In some instances the shoes were allowed to be seen by women and children; in others, it was taboo for anyone but an adult man to see them. When not in use they were kept wrapped in kangaroo skin or hidden in a sacred place. Although they were permitted to be used more than once, they usually did not last more than one journey. When in use, they were decorated with lines of white and pink down and were said to leave no tracks.
In 1896 Patrick Byrne, a self-taught anthropologist at Charlotte Waters telegraph station, published a paper entitled "Note on the customs connected with the use of so-called kurdaitcha shoes of Central Australia" in the Proceedings of the Royal Society of Victoria. The paper was described as a "...careful piecing together of kurdaitcha revenge technique from accounts obtained from old men in the Charlotte Waters area in 1892".
Aboriginal people also began to make kurdaitcha shoes for sale to Europeans, and Spencer and Gillen noted seeing ones that were in fact far too small to have actually been worn. Until the 1970s these shoes were a popular craft item, made to sell to visitors to many sites in the central and western desert areas of Australia.
The expectation that death would result from having a bone pointed at a victim is not without foundation. Other similar rituals that cause death have been recorded around the world. Victims become listless and apathetic, usually refusing food or water with death often occurring within days of being "cursed". When victims survive, it is assumed that the ritual was faulty in its execution. The phenomenon is recognized as psychosomatic in that death is caused by an emotional response—often fear—to some suggested outside force and is known as "voodoo death". As this term refers to a specific religion, the medical establishment has suggested that "self-willed death", or "bone-pointing syndrome" is more appropriate. In Australia, the practice is still common enough that hospitals and nursing staff are trained to manage illness caused by "bad spirits" and bone pointing.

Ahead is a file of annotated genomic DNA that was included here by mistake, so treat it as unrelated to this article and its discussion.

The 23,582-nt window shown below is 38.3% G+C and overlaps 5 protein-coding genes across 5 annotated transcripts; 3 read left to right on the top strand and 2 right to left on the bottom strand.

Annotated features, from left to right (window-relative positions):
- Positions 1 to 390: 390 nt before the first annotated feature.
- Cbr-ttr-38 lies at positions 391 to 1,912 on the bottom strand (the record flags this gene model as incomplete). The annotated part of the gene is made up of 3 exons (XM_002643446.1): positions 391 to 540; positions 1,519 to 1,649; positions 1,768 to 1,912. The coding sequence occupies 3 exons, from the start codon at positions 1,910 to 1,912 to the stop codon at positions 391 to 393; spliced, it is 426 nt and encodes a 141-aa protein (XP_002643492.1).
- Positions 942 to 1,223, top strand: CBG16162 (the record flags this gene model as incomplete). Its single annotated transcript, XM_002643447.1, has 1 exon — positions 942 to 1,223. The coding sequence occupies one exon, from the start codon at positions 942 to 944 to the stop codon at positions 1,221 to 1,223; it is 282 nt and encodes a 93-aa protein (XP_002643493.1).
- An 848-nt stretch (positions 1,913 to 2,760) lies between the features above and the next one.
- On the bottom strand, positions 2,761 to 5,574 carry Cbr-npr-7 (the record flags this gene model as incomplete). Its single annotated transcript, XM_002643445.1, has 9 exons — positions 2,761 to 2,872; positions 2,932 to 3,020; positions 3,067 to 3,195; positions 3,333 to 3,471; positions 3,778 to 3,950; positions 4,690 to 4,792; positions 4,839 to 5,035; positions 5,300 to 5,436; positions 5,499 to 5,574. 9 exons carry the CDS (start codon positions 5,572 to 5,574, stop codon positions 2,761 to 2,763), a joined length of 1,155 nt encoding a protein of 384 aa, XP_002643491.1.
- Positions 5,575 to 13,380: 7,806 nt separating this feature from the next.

In 1953, a dying Aborigine named Kinjika was flown from Arnhem Land in Australia's Northern Territory to a hospital in Darwin. Tests revealed he had not been poisoned, injured, nor was he suffering from any sort of injury. Yet, the man was most definitely dying. After four days of agony spent in the hospital, Kinjika died on the fifth. It was said he died of bone pointing.